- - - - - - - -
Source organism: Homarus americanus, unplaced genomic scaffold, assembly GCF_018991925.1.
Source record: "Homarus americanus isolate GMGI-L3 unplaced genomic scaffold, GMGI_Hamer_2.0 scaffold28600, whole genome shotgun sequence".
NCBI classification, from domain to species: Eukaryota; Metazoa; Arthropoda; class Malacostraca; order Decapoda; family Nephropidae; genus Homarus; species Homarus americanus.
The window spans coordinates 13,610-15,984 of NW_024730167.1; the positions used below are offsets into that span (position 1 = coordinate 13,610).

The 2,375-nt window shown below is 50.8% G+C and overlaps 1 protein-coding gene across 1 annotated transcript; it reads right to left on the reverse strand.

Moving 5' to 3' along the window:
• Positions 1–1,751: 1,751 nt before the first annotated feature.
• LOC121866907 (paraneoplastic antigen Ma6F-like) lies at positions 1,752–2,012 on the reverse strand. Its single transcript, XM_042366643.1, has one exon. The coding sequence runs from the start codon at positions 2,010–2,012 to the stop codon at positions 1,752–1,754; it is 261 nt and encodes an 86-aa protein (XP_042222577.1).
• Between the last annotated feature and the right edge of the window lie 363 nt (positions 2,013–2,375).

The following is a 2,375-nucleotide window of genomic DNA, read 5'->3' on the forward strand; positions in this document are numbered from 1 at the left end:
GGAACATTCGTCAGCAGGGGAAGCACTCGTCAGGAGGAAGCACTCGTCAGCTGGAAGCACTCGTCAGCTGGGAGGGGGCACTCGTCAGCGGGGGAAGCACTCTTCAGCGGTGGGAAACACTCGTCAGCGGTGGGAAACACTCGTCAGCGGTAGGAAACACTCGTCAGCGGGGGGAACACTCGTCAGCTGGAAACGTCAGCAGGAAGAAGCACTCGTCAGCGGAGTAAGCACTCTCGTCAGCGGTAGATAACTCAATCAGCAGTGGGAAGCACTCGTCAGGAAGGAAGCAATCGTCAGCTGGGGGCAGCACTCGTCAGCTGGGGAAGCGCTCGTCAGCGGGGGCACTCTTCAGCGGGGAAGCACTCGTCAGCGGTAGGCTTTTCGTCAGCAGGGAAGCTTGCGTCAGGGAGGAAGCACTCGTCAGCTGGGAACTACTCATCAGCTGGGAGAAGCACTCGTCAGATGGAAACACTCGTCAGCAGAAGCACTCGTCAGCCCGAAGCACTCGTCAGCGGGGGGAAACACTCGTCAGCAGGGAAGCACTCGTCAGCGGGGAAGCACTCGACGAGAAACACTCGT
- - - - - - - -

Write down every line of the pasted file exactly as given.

Source organism: Homarus americanus, unplaced genomic scaffold, assembly GCF_018991925.1.
Source record: "Homarus americanus isolate GMGI-L3 unplaced genomic scaffold, GMGI_Hamer_2.0 scaffold28600, whole genome shotgun sequence".
NCBI classification, from domain to species: Eukaryota; Metazoa; Arthropoda; class Malacostraca; order Decapoda; family Nephropidae; genus Homarus; species Homarus americanus.
The window spans coordinates 13,610-15,984 of NW_024730167.1; the positions used below are offsets into that span (position 1 = coordinate 13,610).

The 2,375-nt window shown below is 50.8% G+C and overlaps 1 protein-coding gene across 1 annotated transcript; it reads right to left on the reverse strand.

Moving 5' to 3' along the window:
• Positions 1–1,751: 1,751 nt before the first annotated feature.
• LOC121866907 (paraneoplastic antigen Ma6F-like) lies at positions 1,752–2,012 on the reverse strand. Its single transcript, XM_042366643.1, has one exon. The coding sequence runs from the start codon at positions 2,010–2,012 to the stop codon at positions 1,752–1,754; it is 261 nt and encodes an 86-aa protein (XP_042222577.1).
• Between the last annotated feature and the right edge of the window lie 363 nt (positions 2,013–2,375).

The following is a 2,375-nucleotide window of genomic DNA, read 5'->3' on the forward strand; positions in this document are numbered from 1 at the left end:
GGAACATTCGTCAGCAGGGGAAGCACTCGTCAGGAGGAAGCACTCGTCAGCTGGAAGCACTCGTCAGCTGGGAGGGGGCACTCGTCAGCGGGGGAAGCACTCTTCAGCGGTGGGAAACACTCGTCAGCGGTGGGAAACACTCGTCAGCGGTAGGAAACACTCGTCAGCGGGGGGAACACTCGTCAGCTGGAAACGTCAGCAGGAAGAAGCACTCGTCAGCGGAGTAAGCACTCTCGTCAGCGGTAGATAACTCAATCAGCAGTGGGAAGCACTCGTCAGGAAGGAAGCAATCGTCAGCTGGGGGCAGCACTCGTCAGCTGGGGAAGCGCTCGTCAGCGGGGGCACTCTTCAGCGGGGAAGCACTCGTCAGCGGTAGGCTTTTCGTCAGCAGGGAAGCTTGCGTCAGGGAGGAAGCACTCGTCAGCTGGGAACTACTCATCAGCTGGGAGAAGCACTCGTCAGATGGAAACACTCGTCAGCAGAAGCACTCGTCAGCCCGAAGCACTCGTCAGCGGGGGGAAACACTCGTCAGCAGGGAAGCACTCGTCAGCGGGGAAGCACTCGACGAGAAACACTCGT